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First species to go extinct due to climate change: Bramble cay melomys

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melomyThe Bramble cay melomys weighed less than an avocado and dined on plants and possibly the occasional turtle egg.nmulconray/Getty Images

  • On February 18, Australia’s environment minister officially declared the Bramble cay melomys, a tiny rodent native to an island in the Queensland province, extinct. 
  • This melomys is the first species to go extinct because of human-driven climate change.
  • The rodents’ low-lying island sat just 10 feet above sea level and was inundated by ocean water during high tides and storms.
  • These salt-water floods took a toll on the island’s plant life, which provided the melomys with food and shelter. The decrease in flora likely led to the rodents’ demise. 

The rising ocean has eliminated its first species. 

On a small island off the northern tip of the Great Barrier Reef, avocado-sized rodents used to skitter across the sand and forest floor, dining on plants and the occasional turtle egg. But no longer.

The Bramble cay melomys, a tiny rat relative once known for its red-brown fuzz and bulbous tail, has officially been declared extinct by the Australian government. The creatures were barely 6 inches in length and weighed less than a quarter of a pound. 

Scientists believe the Bramble cay melomys, named after an island of the same name (the only place in the world they’d been spotted), went extinct due to human-driven climate change.

The melomnys’s 10-acre habitat, Bramble Cay, sat less than 10 feet above sea level. As sea levels have risen, storms and high tides started causing the island to flood, which drowned and swept away the vegetation that the rodents used for food and shelter.

Without adequate resources, the furry melomys died out.

The last Bramble cay melomys were seen 10 years ago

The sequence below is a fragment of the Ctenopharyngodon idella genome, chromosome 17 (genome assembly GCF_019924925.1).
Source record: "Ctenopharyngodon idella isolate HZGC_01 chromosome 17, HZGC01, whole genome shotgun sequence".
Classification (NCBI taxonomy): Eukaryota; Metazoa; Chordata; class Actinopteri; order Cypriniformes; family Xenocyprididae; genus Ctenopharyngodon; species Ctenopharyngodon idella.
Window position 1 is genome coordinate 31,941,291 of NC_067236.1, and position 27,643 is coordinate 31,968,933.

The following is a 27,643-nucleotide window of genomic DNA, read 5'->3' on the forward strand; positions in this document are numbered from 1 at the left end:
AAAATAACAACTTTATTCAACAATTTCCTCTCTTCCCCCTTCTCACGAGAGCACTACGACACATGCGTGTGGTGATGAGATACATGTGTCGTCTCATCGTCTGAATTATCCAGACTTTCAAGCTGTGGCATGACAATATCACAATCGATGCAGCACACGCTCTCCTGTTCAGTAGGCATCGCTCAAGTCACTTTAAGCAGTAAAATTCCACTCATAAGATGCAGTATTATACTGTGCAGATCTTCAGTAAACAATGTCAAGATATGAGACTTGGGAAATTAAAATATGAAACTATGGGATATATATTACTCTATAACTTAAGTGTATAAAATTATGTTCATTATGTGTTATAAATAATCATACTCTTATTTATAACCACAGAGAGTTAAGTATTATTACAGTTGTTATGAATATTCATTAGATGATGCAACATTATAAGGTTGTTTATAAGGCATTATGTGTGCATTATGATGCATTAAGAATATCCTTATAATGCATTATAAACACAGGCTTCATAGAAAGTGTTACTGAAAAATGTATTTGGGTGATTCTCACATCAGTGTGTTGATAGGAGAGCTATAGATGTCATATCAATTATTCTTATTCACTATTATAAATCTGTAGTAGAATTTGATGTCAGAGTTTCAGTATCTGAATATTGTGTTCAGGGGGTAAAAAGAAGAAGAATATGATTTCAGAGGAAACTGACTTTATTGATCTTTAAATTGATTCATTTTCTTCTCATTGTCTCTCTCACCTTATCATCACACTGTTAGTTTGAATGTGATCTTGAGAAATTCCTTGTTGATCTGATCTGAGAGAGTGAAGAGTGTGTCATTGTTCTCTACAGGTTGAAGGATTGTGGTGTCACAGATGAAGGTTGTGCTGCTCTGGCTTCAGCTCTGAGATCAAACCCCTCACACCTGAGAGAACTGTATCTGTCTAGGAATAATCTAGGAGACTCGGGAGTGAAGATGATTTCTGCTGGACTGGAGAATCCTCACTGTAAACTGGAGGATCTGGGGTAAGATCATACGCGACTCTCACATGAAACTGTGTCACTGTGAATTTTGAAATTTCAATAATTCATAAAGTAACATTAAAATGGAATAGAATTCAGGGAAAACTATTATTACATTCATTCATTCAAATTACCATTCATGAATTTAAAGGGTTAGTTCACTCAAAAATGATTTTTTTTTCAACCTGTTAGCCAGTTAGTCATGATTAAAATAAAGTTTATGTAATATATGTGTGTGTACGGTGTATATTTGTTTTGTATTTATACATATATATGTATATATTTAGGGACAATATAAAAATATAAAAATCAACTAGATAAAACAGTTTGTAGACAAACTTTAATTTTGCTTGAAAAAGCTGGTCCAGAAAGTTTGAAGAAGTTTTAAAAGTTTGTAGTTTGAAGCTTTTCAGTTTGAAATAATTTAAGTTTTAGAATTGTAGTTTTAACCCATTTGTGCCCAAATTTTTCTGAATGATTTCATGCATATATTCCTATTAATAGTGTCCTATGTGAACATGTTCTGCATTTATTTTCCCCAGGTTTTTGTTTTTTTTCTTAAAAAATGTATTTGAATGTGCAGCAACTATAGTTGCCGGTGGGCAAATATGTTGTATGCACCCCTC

Bramble Cay sits at the northern tip of Queensland’s Torres Strait islands — closer to nearby Papua New Guinea that continental Australia.

TorresStraitIslandsMap_with_Bramble_CayBramble Cay is 10 acres in size, sitting barely above sea level.Wikimedia Commons

The last reported sighting of a Bramble cay melomys was in 2009, when a fisherman disturbed some of the creatures as they sheltered under a dug-out canoe on the island.

In 2016, Australian scientists reported the Bramble cay melomys’ likely extinction to the Queensland’s state government, noting that it “probably represents the first recorded mammalian extinction due to anthropogenic climate change.”

Read More: So many animals will go extinct in the next 50 years that it will take Earth at least 3 million years to recover, a study has found

Now, the Australian government has confirmed that designation.

Geoff Richardson, an official in Australia’s environment department, told the Sydney Morning Herald that researchers conducted a search for melomys on the island in 2014 and 2015, but were not able to find any. 

The declaration of extinction “was not a decision to take lightly,” Richardson said.

A victim of the warming planet

The smoking gun here, according to Australian scientists, was sea-level rise.

Last year was the warmest year on record for Earth’s oceans. Warmer waters lead to higher seas, since water expands when it’s heated — even small changes in temperature results in a large increase in water volume. Since 1993, global oceans have been rising 3 millimeters (one-tenth of an inch) per year — totaling to about 1.5 inches in sea-level rise over the last 15 years.

The rate of that rise is getting faster, though. If greenhouse-gas emissions continue at their current rate, rising ocean temperatures could lead to more than 2 feet of sea-level rise between now and the year 2100

Bramble cay melomysWikimedia CommonsIn the Torres Strait region where Bramble Cay is located, ocean waters have risen almost twice as much as the global average over the last two decades, according to National Geographic. A 2007 report from the Intergovernmental Panel on Climate Change (IPCC) highlighted that the Torres Strait islands, including Bramble Cay, were at increased risk of high-tide flooding and inundation during extreme weather events.

Now, only 6 acres of the melomys’ island sits above the hide-tide mark — a nearly 40% decrease in land area since 1998, National Geographic reported.

During their survey of Bramble Cay, the Australian team noted that the volume of the island’s vegetation had decreased by 97% between 2004 and 2014 because of high-tide flooding and storm surges. Repeated instances in which seawater penetrated the island’s interior destroyed that vegetation, according to the Queensland Department of Environment and Science

“This appears to be the threat that eventually sealed the fate of its resident melomys population,” the department said.

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